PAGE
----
How to Calculate the ABV of a Mixed Drink

by Jim Dorsch

The alcohol content of mixed drinks varies greatly, and the potency of a specific drink can vary according to the recipe and the person making it.

It's easy to determine the alcohol content by volume (ABV) of a drink if you know the ingredients and the amount of each. It's simply a matter of calculating the amount of pure alcohol in each ingredient, summing these and dividing by the total volume of liquid.

Multiply the amount of each spirit by its percentage of alcohol. The ABV of any liquor is listed on the label, as this is required by law. For example, to mix a Harvey Wallbanger, you might use 1.25 ounces vodka, 3 ounces orange juice and 0.5 ounce Galliano. Assume the labels show that the vodka contains 40 percent ABV and the Galliano contains 30 percent ABV. For the vodka, multiply 1.25 ounces x 40 percent = 0.5 oz of alcohol (40 percent is expressed in decimal form as 0.40). Similarly, for Galliano, multiply 0.5 ounce x 30 percent = 0.15 ounce of alcohol. Write the amounts of alcohol on a piece of paper.

Sum the amounts of alcohol. In the example, 0.5 + 0.15 = 0.65 ounce of alcohol.

Add the total volume of each ingredient in the drink. Include both alcoholic and non-alcoholic ingredients. In the example, 1.25 ounces vodka + 3 ounces orange juice + 0.5 ounce Galliano = 4.75 ounces.

Divide the total alcohol by the total volume of liquid. In the example, divide 0.65 ounce alcohol by 4.75 ounces total liquid. This equals 0.136. Move the decimal two places to the right to express this as a percentage. The drink in the example contains 13.6 percent ABV.

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Items you will need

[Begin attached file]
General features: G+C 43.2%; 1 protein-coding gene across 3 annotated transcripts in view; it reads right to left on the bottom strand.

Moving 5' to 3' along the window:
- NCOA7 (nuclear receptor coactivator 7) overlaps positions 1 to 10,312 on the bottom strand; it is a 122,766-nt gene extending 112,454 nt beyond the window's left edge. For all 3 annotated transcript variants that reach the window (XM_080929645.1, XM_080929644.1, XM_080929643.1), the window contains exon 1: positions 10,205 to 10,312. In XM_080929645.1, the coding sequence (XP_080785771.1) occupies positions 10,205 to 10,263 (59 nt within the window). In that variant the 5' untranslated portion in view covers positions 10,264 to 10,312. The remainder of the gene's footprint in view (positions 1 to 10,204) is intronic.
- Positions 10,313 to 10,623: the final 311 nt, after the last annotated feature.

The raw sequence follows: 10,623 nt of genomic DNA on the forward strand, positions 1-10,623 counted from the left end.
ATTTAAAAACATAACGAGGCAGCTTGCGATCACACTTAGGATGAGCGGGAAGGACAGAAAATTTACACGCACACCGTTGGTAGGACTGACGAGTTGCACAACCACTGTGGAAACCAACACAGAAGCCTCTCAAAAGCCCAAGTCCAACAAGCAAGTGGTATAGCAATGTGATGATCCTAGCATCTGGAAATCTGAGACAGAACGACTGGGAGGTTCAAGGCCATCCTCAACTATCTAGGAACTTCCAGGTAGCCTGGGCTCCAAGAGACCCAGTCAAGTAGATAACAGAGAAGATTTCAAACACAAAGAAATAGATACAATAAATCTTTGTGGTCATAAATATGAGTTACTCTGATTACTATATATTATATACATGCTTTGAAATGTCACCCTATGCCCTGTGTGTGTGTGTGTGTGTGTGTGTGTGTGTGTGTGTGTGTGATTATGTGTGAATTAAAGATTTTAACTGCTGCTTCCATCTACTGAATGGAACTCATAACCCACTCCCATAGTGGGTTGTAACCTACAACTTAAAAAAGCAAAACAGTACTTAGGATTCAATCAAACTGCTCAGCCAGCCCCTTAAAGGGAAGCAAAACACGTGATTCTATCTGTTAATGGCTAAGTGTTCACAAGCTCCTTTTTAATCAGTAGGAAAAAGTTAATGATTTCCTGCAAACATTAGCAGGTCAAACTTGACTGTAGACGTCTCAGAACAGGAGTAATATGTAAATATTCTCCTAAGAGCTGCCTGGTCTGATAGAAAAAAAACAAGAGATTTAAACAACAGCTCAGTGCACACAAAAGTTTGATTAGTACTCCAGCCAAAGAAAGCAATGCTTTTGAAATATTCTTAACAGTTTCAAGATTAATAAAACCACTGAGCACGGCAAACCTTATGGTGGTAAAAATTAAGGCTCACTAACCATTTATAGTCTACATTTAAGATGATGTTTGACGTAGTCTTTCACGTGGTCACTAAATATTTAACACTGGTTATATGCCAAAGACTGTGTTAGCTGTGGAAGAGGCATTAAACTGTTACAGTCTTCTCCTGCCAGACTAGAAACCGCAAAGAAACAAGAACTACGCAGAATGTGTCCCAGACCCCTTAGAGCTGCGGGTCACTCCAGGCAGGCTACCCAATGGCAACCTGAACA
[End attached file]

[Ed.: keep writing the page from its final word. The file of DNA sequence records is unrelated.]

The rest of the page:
• Calculator
  • Paper
  • Pencil


  • Gauge your alcohol consumption by determining the number of standard drinks you have consumed. The National Institute of of Alcohol Abuse and Alcoholism defines a standard drink as one containing 14 grams (about 0.6 fluid ounce) of pure alcohol. This is equivalent to a 12-ounce bottle of beer at 5 percent ABV or 6 ounces of wine at 10 percent ABV.
  • In the example, divide .65 (ounces of alcohol) by .6 to determine the equivalent number of standard drinks. 0.65 divided by 0.6 = 1.1 standard drinks.


  • Do not include the volume of ice or foam when determining ABV.
  • The National Institute of of Alcohol Abuse and Alcoholism recommends that men consume no more than four drinks in a day and 14 drinks in a week. Women are advised to consume no more than two drinks per day and seven drinks per week.

About the Author

Jim Dorsch has been a writer and editor since 1991. He has written for major newspapers, including "The Washington Post" and "Chicago Tribune," and is publisher and editor of "American Brewer" magazine. He holds a Bachelor of Science in mathematics from Rose-Hulman Institute of Technology and a Master of Science in statistics from Purdue University.

Photo Credits

  • Ryan McVay/Photodisc/Getty Images